Let me end with the personal: sometimes I walk to Harare Sports Club, Zimbabwe’s main cricket venue and a few blocks from where I live, to have a beer and watch football on television. Harare Sports Club is near State House, Mugabe’s former official residence, a high security area guarded by members of the presidential guard brigade who, maybe out of boredom, spite or martial hubris, terrorise civilians who are walking on that street. People  innocently going about their business have been made to roll in the red earth during the rain season, have had water poured over them and other assorted humiliations.

 

That has never been my experience until one late afternoon as I walked home when  dusk was setting and soft light lingered on, seemingly trapped by the trees planted on either side of Harare’s roads. A barking voice from across the street disrupted me from my from football reverie. Rasta, come here, one of the soldiers called. (I have long, unkempt hair and am respectfully acknowledged as ‘Rasta’ on Harare’s streets.)

 

I breathed in hard, so today was my day of misfortune.

 

I crossed Sandringham avenue to where the gun toting soldiers stood and noticed that one of the two sentries on patrol was rolling a joint. Even though they had the hard, menacing features you expect to see on soldiers, there was no mistaking their soft youthfulness; they were young, perhaps born in the late 1980s or 1990s, long after the end of the war of independence.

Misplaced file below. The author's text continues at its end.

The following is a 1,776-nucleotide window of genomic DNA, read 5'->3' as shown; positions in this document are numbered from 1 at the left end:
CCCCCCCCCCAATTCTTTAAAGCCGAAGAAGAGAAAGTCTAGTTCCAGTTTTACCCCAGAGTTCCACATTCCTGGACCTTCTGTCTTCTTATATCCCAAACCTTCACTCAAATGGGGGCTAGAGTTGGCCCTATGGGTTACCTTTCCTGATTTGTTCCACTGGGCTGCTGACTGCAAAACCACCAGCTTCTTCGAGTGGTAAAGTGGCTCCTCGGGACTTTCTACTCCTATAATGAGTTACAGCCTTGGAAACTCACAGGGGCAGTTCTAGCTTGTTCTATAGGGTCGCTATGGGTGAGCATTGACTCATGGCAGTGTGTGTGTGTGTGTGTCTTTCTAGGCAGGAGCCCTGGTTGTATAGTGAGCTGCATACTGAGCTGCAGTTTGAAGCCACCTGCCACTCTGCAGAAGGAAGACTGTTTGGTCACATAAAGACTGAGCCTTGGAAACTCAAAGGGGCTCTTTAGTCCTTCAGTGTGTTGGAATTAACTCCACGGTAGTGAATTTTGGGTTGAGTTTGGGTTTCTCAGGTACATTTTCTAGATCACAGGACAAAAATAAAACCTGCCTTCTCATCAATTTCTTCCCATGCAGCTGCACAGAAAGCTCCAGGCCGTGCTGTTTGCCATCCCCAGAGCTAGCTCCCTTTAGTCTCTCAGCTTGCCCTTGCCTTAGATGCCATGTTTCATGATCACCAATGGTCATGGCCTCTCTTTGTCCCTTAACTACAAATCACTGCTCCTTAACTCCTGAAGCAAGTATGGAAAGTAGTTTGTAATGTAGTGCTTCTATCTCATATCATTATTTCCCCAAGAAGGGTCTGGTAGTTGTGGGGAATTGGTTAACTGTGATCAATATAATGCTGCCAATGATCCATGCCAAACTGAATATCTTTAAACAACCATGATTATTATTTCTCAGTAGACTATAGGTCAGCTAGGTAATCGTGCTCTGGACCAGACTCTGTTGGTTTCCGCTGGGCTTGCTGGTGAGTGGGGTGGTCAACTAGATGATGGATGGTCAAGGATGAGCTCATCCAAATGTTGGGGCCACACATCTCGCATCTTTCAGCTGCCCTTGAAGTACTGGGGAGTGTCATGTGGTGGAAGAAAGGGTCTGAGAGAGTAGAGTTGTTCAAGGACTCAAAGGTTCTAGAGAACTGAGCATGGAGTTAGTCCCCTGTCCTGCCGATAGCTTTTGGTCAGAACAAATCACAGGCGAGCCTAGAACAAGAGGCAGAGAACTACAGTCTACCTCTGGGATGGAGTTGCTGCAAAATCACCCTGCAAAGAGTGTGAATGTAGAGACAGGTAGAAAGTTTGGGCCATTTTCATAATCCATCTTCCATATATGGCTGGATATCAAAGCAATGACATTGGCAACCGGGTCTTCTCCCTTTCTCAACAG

“Let’s have a smoke, rasta.”

“I don’t smoke,” I said.

“No, man, what kind of rasta are you who doesn’t smoke ganja?”

I laughed. They laughed back.

“Maybe you have better marijuana, in which case you should share,” he said, laughing some more.

The laughter set me at ease, and my nervousness subsided.

“Seriously, if you do want to smoke, we can smoke this joint, rasta,” he persisted. As the good-natured, marijuana-rastafarian banter continued,  I politely declined their offer and turned to walk home.

 

It’s possible that the generality of the army doesn’t have the same authoritarian impulses that animate the top brass of the military but, at the end of the day, when it came to choosing which way they will sway, it’s likely the ordinary soldier will obey the orders of his bosses.

 

Hatisi kupururidzira shavi tichiti mudzimu?

 

Are we not welcoming the alien spirit as we would a friendly guardian ancestral spirit?

 

It’s too early to tell, but the history of the military in Zimbabwe thus far doesn’t give one reason to hope.

 

Main Photograph: November 22, 2017: Zimbabwean citizens living in Hillbrow in the Johannesburg’s inner city take to the streets in a wave of euphoria following the news of Robert Mugabe’s resignation – Supplied by a friend of The Con